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2014 was a strong year for television, both at home and abroad, but now is the time to narrow down our favourites to only the choicest cuts.
These are Digital Spy's best TV shows for 2014 - continuing today with 20-16. Check back tomorrow for 15-11.
Additional material by Tom Eames and Alex Fletcher
Digital Spy's best TV shows of the year 2014: 25-21
20. House of Cards
It may not have quite hit the highs of the first season - perhaps lacking a little of the heart provided by Corey Stoll's tragic Peter Russo last year - but House of Cards was still a captivating watch in 2014. Much has been made of the Netflix 'binge-watch' culture, but not every show could hold the viewer's attention across 13 straight episodes - this is one.
Its chief selling point remains Kevin Spacey's turn as the malevolent, magnificent Francis 'Frank' Underwood - by turns »
It sounds like Warner Bros. may have a director attached to Jason Momoa’s standalone Aquaman film that they plan on releasing in 2018. The character is most likely going to make his big screen debut in Batman v Superman: Dawn of Justice. Momoa previously stated that he would like to see Zack Snyder at the helm on Aquaman, but it seems like the studio has a different person in mind to take on the film's development.
According to the Daily Beast, WB may have hired Jeff Nichols to direct Aquaman. Honestly, if this is true, it is one of the best directing decisions that the studio has made for one of their superhero films. Nichols is an incredibly talented director who brought us the films Mud with Matthew McConaughey and Take Shelter with Michael Shannon. Both films were incredibly well made.
The guy is definitely a much more talented storyteller than Snyder is. »
- Joey Paur
If you thought the recent Golden Globes nominations slighted some of the better performances this year, allow the Santa Barbara International Film Festival to shine its spotlight on some of the underdogs (along with a few major contenders we can’t cynically roll our eyes at — they’re just too lovable). Sbiff announced in a press release Friday afternoon that it would continue its tradition of honoring the year’s standout performers by presenting The 2015 Virtuosos Award to Chadwick Boseman ("Get on Up"), Ellar Coltrane ("Boyhood"), Logan Lerman ("Fury"), David Oyelowo ("Selma"), Rosamund Pike ("Gone Girl"), J.K. Simmons ("Whiplash") and Jenny Slate ("Obvious Child"). “These are seven exemplary performers that provide us with undeniable evidence that 2014 was a dynamic year in acting," festival director Roger Durling said in a statement. If you were thinking of contending with Sbiff’s choices, allow them to defend the picks in their own words: »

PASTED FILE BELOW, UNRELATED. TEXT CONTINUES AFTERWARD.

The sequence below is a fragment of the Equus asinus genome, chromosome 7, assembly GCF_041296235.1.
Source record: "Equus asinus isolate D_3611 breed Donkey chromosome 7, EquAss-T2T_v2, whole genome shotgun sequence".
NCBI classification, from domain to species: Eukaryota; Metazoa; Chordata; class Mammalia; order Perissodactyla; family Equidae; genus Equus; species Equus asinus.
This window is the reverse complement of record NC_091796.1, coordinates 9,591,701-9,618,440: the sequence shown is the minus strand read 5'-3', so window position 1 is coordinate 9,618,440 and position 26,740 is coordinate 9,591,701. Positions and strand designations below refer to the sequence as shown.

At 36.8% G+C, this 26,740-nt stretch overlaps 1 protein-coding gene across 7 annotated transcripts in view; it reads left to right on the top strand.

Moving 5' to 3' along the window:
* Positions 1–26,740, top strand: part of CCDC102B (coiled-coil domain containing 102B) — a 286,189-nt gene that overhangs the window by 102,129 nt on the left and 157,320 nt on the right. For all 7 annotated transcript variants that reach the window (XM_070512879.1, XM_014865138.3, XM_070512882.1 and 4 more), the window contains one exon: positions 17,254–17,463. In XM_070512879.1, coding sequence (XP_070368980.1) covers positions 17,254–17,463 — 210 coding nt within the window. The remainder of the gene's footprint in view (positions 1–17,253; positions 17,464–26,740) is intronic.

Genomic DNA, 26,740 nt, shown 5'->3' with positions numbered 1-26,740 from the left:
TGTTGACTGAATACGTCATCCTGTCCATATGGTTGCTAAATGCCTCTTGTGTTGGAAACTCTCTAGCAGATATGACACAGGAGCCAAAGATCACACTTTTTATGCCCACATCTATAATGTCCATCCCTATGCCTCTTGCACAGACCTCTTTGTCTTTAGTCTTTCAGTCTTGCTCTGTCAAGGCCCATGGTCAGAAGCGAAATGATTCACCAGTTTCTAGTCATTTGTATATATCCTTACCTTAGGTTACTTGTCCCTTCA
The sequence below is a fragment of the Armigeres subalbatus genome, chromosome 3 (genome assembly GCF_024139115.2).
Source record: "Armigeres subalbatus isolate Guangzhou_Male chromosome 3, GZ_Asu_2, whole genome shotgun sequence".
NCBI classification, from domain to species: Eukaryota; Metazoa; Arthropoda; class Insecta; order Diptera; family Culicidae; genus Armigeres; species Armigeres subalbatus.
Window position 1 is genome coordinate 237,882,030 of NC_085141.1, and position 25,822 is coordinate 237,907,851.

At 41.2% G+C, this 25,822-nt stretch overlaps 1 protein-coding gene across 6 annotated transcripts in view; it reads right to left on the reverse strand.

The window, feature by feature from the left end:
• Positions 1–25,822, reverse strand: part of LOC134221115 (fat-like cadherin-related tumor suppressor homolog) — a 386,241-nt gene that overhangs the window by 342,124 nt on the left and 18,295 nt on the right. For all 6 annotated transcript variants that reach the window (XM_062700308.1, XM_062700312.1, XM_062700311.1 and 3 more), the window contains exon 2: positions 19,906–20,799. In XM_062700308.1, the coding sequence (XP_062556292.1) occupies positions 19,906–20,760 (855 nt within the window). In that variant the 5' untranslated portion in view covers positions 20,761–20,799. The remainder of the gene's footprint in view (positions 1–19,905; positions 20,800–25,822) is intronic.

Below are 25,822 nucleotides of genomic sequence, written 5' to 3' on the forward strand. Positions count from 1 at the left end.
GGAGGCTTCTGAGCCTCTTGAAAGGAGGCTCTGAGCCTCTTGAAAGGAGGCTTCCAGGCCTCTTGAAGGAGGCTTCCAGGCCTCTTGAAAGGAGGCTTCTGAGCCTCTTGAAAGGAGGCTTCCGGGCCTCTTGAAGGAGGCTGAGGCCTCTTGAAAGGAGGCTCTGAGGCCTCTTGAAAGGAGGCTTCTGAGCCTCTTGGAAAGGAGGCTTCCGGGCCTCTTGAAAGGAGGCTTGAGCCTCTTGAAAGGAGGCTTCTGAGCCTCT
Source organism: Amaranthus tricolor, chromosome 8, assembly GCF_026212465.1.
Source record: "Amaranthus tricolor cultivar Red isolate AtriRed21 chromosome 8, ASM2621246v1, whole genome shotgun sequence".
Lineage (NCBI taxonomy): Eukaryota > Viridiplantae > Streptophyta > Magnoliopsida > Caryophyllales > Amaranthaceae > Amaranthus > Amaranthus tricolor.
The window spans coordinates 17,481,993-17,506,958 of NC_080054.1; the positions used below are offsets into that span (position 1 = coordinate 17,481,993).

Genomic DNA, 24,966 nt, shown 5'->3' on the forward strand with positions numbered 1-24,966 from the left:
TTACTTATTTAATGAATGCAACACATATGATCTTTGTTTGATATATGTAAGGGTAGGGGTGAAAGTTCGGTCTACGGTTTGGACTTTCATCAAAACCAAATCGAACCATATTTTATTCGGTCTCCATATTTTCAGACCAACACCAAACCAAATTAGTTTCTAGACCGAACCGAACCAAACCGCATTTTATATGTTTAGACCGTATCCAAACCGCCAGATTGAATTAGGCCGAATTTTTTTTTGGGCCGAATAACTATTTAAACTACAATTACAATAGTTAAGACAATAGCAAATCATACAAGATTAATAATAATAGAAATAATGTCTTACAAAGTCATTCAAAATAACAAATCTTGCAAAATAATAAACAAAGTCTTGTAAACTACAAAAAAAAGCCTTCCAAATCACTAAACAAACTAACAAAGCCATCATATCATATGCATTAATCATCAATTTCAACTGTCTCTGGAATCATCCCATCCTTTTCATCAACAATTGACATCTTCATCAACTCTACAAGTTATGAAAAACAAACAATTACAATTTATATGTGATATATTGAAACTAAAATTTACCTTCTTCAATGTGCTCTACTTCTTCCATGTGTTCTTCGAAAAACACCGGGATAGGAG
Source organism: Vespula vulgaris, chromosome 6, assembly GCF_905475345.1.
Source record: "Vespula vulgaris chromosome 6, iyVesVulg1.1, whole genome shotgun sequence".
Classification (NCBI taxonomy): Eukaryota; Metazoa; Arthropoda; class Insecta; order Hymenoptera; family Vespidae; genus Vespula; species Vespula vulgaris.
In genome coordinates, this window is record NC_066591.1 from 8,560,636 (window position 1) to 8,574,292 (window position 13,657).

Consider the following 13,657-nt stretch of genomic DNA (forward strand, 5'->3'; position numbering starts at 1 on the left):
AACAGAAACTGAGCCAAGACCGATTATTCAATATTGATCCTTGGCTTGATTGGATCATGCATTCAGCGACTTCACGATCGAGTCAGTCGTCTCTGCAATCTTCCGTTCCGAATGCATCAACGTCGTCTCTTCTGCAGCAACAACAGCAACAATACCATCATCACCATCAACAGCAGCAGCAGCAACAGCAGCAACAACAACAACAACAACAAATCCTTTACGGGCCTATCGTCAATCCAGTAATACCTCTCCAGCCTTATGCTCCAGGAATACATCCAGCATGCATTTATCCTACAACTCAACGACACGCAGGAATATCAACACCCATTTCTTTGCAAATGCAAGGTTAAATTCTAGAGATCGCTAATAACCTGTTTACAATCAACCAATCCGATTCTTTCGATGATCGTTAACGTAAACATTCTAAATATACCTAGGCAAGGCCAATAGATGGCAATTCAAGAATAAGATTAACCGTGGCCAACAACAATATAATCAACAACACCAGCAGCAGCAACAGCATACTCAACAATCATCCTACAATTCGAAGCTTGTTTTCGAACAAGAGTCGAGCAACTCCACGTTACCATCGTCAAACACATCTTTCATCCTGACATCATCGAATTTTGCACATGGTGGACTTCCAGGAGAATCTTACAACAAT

- Matt Patches
Obviously. Given how the last month's been going, you could probably throw down pretty good odds that sight unseen, any new top ten list will include "Boyhood," and likely in first place. And so it goes with Film Comment, who have unveiled their list of the year's finest films. All the usual suspects are here, but let's point out some surprises. The Cannes buzz title "Stranger By The Lake" comes in at number six, and James Gray's "The Immigrant" rounds out the top ten with some more late season love for his controlled period film. In the category of "Films Without Distribution," we didn't realize Abel Ferrara's "Pasolini" needed a home, so we hope someone gets on that quickly. Same goes for John McNaughton's fucking bonkers "The Harvest" starring Michael Shannon and Samantha Morton (our review) and Tudor Cristian Jurgiu's excellent "The Japanese Dog" (our review). Check out Film Comment's lists. »
- Kevin Jagernauth
Remember that awesome bike messenger/crime movie with Joseph Gordon-Levitt called Premium Rush? It also had Michael Shannon in it and followed the best bike messenger in New York as he evaded the cops and criminals using his skills on two wheels? Yeah, that is because it sucked. The concept of a movie about bike messengers should be completely ignored as it is not a subject worth exploring on the big screen. Now, if you throw in parkour, maybe I will watch it. Taylor Lautner, who has been »
- Alex Maidy
We here at Sound On Sight believe horror transcends explicit gore, jump scares or supernatural content, which is why you’ll soon notice our list ranges from independent art films to psychological thrillers to parodies, satire and more. Surprisingly, vampires lead the pack this year, along with found footage flicks, but there are a few comedies, one remake and even some strange love stories as well.
Every other year, I’ve published the list of best horror films based solely on my picks, but this year, Sound On Sight editor Justine Smith and Sos contributor Felix Vasquez Jr. also participated. Since we couldn’t agree with what is the best horror film of 2014, we decided to publish the list in alphabetical order. That said, here are our individual picks:
Ricky D- Under the Skin
Justine Smith – Cybernatural
Felix Vasquez Jr. - The Babadook
This list is in alphabetical order
Whenever I go to the Sundance Film Festival, the movies that I look forward to seeing most are the Park City At Midnight films. Those are the crazy fun genre movies that a lot of you would also enjoy watching. Sundance has announced the movie lineup for those film as well as the films in the Spotlight and New Frontier sections. It looks like there are a lot of cool movies that are going to be worth watching this year. Especially in the Park City At Midnight lineup. I'm really excited about going this year! Check out the Competition movie line-up here.